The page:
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Dykon

noun; blending
a hero or idol appealing primarily to lesbians A blending of the words ‘dyke’ and ‘icon,’ one might be surprised to know this word originated in the gay community. One of the parent words, ‘dyke,’ has been ameliorated so it is just a more specific term for lesbian, rather than an insult. As this is the case, those it describes often use it to label themselves, allowing for the blend to occur. With all the references to ‘gay idols,’ those who seem to have a disproportionally large gay following, the need for a word describing the mirror situation for lesbian idols explains the origin of the word. It can also be considered a shibboleth, rarely used at this time outside of the gay community.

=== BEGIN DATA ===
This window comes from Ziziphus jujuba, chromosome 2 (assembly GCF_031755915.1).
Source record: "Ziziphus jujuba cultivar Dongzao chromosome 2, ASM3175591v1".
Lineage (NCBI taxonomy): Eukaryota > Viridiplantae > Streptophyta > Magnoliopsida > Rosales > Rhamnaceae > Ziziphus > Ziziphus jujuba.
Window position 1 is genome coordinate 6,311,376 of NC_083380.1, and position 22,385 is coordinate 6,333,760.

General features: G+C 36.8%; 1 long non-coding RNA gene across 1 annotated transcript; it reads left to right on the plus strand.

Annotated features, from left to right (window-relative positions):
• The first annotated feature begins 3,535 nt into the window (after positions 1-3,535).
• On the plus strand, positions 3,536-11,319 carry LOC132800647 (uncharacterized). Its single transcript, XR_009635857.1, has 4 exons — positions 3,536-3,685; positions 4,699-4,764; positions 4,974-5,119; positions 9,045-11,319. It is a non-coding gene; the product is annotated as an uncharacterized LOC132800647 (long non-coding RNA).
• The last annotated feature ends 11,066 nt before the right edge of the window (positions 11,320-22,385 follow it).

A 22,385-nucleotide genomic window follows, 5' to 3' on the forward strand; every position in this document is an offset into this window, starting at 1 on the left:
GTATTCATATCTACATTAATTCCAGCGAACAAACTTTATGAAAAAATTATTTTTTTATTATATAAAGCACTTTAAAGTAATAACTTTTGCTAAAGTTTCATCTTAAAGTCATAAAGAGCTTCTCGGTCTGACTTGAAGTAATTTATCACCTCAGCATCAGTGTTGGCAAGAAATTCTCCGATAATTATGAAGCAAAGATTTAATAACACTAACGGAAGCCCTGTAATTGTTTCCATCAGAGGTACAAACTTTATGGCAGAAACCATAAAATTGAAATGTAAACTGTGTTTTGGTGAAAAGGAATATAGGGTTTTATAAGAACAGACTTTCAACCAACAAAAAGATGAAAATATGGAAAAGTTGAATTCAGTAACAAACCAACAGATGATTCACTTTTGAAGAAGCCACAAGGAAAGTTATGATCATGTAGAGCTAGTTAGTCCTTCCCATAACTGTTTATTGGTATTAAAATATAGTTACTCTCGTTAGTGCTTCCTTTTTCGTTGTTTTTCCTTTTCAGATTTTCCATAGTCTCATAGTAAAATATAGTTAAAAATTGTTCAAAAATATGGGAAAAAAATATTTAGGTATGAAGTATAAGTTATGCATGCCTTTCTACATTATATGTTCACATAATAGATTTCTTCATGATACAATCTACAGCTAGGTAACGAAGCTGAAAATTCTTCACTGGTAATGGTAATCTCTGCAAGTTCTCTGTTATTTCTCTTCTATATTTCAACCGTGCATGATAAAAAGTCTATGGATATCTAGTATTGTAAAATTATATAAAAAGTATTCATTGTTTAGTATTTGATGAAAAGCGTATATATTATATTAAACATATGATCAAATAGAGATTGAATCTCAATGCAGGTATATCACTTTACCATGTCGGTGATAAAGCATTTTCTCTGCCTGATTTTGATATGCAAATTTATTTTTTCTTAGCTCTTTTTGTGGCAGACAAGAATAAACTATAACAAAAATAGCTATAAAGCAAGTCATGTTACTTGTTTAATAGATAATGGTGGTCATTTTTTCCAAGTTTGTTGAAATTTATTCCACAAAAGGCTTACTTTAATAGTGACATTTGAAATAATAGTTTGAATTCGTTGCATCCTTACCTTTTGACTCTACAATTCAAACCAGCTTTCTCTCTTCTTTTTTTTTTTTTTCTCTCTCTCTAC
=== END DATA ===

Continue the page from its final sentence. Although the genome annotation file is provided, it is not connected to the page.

Melissa? She’s my dykon.
Etymology : . How ‘dyke’ came to be a disparaging term for lesbian is unknown, though the word seems to have first taken on this meaning around 1942. The origin of the other parent word is better known: icon came through Latin from the Greek eikon from eikenei, meaning ‘to resemble.’ The word was first seen in English around 1572.
Source : Converation; Rice student
Last modified: 10 June 2008


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